Consideration of these processes was the subject of an article in the New York Times last Monday which claimed that the US was “caught in the strangest and perhaps most perilous recovery since the Depression.”
An article in the Washington Post on the same day took up similar themes and pointed to the growing problem of overcapacity in all sections of the economy—from agriculture and steel to computers, software and financial services. In the manufacturing industry, where figures are available, the Federal Reserve estimates that factories were operating at 74.4 percent capacity last month compared to the average historical average of 81 percent over recent decades.
Overcapacity means a widening gap between the “potential output” of the economy and actual production. According to an article by University of California economist Bradford DeLong, published in the Financial Times on August 20, the American economy as a whole is operating 3-4 percent below potential. And while the forecast growth rate of 3.5 percent, if it is met, will prevent the output gap from widening it will do nothing to close it.Falling prices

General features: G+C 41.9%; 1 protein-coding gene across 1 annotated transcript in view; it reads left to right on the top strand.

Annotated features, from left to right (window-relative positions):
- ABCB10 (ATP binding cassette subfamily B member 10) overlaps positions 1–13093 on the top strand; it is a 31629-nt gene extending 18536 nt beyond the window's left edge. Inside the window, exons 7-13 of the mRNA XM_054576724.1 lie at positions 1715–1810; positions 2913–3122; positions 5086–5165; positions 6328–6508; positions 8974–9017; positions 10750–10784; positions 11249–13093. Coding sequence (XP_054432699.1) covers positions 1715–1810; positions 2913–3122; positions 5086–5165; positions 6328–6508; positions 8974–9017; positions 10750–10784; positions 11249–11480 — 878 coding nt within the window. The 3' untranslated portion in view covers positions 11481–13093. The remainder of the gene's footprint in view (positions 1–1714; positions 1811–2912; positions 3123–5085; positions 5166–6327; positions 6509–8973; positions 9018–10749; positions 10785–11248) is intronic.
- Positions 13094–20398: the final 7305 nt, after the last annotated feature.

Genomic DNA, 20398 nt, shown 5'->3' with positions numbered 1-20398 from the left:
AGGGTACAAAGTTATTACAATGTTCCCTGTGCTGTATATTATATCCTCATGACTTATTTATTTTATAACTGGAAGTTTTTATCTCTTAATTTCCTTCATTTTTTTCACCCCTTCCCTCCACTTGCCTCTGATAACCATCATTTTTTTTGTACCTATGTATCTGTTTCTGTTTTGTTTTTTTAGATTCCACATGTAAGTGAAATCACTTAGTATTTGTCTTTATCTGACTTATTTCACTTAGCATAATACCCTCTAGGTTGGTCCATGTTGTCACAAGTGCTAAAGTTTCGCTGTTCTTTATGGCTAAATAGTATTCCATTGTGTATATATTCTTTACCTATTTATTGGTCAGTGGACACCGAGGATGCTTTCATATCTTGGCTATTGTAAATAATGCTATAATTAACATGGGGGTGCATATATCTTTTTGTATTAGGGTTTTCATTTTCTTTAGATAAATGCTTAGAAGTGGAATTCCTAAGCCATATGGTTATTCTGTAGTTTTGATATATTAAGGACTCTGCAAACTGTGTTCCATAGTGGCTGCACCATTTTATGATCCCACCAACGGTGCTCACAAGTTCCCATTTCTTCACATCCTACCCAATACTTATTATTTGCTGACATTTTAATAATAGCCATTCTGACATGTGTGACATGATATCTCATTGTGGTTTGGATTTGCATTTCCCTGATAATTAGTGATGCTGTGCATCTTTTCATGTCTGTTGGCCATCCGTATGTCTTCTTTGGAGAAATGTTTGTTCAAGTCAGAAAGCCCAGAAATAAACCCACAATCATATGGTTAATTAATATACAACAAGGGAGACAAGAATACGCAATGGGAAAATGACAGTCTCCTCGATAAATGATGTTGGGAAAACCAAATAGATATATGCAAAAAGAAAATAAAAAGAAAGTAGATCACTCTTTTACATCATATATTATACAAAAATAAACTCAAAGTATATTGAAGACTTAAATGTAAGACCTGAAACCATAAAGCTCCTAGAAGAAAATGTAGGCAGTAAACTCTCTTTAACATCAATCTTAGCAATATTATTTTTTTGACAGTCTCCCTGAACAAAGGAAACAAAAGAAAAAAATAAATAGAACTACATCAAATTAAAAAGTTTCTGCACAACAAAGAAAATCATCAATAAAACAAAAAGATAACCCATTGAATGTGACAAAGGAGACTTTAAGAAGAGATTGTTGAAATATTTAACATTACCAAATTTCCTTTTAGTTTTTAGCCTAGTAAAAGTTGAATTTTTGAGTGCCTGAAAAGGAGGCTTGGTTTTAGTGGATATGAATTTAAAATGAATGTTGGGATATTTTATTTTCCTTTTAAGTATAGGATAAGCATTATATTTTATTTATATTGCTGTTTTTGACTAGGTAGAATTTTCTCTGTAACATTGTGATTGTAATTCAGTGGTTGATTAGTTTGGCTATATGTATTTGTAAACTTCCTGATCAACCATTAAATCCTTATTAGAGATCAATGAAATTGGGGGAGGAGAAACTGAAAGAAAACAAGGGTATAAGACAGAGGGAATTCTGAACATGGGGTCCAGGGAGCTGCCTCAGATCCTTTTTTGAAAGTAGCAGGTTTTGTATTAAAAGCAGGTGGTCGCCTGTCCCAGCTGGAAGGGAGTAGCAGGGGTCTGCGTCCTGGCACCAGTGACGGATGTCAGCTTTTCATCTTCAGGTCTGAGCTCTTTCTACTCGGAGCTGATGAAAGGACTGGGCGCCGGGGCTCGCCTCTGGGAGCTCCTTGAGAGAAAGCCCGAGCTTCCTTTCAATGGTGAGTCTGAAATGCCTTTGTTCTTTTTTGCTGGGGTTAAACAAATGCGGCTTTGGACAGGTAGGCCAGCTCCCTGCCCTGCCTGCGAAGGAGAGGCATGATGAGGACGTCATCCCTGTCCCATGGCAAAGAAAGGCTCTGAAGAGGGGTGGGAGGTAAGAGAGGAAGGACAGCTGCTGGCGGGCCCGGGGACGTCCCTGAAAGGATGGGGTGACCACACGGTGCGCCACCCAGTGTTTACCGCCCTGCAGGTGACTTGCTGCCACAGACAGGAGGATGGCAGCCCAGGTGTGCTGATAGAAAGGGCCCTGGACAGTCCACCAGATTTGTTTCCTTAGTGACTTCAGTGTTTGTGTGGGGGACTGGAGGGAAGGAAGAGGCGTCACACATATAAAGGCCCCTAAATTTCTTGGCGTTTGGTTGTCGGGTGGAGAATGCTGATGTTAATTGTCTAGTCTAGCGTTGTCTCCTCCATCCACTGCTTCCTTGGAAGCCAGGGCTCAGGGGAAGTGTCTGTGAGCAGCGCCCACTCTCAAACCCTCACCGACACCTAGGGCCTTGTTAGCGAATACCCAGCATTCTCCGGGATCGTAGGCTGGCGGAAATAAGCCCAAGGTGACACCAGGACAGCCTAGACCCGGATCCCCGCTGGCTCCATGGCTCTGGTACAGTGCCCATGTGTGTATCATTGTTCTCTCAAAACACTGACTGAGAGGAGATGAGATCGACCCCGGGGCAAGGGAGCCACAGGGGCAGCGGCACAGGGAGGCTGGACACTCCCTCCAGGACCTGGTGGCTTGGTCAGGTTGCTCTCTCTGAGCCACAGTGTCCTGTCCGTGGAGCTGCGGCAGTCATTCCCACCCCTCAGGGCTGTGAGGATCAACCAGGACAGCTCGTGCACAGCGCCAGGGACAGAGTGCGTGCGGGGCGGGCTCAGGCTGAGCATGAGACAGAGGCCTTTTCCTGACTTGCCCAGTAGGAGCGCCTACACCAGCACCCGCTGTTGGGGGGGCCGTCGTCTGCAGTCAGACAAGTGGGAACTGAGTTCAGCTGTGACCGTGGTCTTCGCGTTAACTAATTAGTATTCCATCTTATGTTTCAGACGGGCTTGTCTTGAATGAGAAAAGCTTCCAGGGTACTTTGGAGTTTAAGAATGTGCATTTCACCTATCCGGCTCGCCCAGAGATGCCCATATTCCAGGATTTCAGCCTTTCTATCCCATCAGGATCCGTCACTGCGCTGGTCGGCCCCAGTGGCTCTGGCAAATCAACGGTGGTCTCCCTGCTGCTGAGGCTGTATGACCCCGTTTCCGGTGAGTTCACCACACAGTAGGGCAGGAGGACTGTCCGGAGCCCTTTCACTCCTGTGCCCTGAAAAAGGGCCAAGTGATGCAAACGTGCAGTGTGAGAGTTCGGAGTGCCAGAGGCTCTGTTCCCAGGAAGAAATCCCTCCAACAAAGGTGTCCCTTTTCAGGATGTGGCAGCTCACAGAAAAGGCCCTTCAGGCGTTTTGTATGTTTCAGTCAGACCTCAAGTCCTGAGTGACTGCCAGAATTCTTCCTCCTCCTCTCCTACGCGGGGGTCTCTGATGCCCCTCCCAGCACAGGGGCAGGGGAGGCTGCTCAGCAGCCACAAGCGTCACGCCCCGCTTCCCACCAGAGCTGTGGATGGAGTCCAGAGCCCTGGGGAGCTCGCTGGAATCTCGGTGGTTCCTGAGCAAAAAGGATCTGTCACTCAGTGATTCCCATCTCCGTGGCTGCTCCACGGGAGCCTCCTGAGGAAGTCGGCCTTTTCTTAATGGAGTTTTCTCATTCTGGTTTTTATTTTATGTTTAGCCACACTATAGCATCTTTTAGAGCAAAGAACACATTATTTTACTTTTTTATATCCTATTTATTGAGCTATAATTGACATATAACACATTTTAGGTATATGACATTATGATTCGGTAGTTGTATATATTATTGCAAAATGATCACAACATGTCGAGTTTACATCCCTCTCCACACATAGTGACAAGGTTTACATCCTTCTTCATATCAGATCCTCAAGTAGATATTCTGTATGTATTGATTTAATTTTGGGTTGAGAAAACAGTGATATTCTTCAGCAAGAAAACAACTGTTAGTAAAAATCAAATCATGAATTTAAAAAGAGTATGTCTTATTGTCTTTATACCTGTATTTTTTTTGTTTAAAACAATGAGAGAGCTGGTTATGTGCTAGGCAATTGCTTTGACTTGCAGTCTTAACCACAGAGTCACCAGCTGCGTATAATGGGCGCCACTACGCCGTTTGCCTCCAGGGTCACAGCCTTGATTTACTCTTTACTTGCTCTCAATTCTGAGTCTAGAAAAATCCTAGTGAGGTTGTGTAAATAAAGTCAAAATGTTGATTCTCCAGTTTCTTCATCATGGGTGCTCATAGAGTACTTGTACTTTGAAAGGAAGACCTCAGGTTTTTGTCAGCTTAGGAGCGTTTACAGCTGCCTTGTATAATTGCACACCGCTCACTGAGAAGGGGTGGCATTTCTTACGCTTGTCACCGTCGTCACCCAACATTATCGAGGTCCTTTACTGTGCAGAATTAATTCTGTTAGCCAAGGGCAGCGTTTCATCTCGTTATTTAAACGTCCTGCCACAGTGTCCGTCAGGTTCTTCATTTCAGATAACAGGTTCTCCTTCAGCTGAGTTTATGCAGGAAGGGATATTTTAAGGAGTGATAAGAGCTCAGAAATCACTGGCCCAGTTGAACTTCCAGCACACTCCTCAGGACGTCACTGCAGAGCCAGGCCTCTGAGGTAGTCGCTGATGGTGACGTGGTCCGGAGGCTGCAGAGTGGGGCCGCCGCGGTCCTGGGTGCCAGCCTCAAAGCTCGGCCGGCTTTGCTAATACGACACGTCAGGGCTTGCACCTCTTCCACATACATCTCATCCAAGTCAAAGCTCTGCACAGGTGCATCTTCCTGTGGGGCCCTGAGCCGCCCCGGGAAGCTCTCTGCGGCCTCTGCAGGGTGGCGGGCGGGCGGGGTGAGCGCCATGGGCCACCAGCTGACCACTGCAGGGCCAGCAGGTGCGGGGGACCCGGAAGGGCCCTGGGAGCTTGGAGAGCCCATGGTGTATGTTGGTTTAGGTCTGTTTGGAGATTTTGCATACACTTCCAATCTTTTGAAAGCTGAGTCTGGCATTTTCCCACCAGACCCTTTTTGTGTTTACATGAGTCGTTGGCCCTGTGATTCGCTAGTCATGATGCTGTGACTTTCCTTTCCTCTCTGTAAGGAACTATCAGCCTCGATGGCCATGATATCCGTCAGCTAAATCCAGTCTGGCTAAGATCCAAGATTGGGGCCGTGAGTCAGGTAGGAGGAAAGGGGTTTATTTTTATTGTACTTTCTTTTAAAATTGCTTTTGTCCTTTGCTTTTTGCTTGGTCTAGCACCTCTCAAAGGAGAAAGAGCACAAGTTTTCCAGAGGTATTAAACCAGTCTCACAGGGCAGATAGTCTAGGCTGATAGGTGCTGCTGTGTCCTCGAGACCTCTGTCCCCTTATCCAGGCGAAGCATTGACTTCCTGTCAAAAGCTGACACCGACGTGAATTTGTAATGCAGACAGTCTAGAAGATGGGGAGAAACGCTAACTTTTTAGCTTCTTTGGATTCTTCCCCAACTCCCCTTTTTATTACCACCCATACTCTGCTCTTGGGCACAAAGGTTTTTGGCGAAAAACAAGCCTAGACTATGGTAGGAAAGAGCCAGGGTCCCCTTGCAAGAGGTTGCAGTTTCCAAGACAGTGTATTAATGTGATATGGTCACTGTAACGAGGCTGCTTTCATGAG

The existence of an output gap applies great pressure to profit rates via stagnant or falling prices.
“With production substantially below potential output,” DeLong writes, “there is downward pressure on US inflation. We have already seen US inflation drop nearly in half over the past two years. The downward pressure is not expected to lessen for at least the next year and a half. This means that by the summer of 2004 the US will have an inflation rate—at least as measured by the GDP deflator—that is less than zero. The US will, if these forecasts come true, have joined Japan in deflation.”
In a comment published on August 5, Morgan Stanley chief economist Stephen Roach noted that “like Japan, recovery in the post-bubble US economy is turning out to be fragile, at best.”
“The politically correct spin coming out of Washington,” he continued, “always ends up with the vacuous claim that the ‘fundamentals of the US economy have never been sounder.’ Sadly, in a post-bubble era—replete with excess capacity, low national saving, a huge overhang of debt, and a massive current account deficit—nothing could be further from the truth.”